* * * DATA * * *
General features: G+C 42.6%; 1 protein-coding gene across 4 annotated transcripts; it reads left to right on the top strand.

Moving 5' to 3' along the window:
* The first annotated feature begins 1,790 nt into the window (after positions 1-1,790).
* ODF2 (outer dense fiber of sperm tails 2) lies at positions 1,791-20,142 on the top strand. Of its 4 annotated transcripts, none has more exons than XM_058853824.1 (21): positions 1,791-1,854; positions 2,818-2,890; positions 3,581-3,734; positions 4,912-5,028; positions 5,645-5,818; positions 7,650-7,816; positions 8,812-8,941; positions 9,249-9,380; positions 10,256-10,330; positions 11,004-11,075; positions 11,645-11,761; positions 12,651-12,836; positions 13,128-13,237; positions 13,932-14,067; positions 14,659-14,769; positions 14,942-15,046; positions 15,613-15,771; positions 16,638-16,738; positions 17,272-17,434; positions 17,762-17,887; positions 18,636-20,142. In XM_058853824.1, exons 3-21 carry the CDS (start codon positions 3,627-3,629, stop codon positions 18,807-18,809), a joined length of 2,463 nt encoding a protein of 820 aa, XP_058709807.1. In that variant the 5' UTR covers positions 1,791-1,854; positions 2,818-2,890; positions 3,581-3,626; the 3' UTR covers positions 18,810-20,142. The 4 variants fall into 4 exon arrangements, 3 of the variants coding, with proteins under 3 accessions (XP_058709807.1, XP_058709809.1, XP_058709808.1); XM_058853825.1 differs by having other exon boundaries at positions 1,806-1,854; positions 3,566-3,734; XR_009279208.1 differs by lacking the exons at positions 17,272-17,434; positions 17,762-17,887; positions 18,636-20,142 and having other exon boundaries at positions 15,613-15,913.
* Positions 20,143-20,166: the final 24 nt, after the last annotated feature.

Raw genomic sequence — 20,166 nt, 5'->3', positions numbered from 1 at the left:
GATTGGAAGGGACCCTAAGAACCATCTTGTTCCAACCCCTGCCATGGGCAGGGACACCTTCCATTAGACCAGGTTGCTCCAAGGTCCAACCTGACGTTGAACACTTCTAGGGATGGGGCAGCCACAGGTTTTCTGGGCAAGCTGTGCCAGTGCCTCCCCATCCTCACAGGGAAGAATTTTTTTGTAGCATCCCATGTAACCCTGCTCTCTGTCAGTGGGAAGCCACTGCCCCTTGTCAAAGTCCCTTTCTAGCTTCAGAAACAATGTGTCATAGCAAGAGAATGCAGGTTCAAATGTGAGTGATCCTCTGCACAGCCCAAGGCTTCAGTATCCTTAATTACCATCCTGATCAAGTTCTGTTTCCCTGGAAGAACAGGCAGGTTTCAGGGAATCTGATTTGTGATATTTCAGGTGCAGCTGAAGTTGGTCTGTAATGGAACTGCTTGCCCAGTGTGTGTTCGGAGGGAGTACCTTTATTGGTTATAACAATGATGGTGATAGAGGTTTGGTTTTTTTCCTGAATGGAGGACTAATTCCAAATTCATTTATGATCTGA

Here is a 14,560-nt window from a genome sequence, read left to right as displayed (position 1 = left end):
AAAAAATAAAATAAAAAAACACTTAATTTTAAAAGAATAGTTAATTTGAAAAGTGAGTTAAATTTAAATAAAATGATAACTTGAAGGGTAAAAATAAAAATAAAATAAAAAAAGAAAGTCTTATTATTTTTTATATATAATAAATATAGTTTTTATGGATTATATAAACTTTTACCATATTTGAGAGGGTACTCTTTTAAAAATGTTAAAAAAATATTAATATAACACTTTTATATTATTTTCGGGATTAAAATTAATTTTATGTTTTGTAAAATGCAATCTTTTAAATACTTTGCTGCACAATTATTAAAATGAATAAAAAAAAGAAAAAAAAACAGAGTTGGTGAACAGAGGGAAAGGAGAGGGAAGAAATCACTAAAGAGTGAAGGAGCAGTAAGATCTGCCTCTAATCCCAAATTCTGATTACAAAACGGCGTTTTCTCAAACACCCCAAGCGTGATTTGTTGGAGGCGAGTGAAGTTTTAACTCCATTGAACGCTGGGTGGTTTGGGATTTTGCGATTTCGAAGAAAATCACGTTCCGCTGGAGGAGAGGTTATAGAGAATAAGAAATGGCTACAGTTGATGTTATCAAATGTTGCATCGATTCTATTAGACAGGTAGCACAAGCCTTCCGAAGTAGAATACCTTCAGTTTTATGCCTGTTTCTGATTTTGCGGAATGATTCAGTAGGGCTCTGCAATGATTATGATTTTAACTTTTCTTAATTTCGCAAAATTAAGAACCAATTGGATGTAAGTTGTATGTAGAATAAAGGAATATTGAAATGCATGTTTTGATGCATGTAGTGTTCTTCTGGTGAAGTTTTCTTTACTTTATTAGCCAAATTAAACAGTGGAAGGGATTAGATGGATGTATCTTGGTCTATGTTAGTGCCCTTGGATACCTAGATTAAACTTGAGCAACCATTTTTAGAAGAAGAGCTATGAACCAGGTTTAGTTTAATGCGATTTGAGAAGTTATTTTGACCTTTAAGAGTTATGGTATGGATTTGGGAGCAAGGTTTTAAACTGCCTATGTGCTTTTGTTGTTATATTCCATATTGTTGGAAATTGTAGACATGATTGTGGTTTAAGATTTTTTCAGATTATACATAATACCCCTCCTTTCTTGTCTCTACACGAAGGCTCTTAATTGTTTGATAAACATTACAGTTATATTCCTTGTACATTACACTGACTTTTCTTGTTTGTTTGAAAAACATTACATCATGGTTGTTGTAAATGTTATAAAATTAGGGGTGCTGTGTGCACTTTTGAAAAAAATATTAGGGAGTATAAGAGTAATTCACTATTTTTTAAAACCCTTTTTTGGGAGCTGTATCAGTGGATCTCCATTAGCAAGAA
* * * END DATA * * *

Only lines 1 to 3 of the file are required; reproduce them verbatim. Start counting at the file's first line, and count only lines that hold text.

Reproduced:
General features: G+C 42.6%; 1 protein-coding gene across 4 annotated transcripts; it reads left to right on the top strand.

Moving 5' to 3' along the window:
* The first annotated feature begins 1,790 nt into the window (after positions 1-1,790).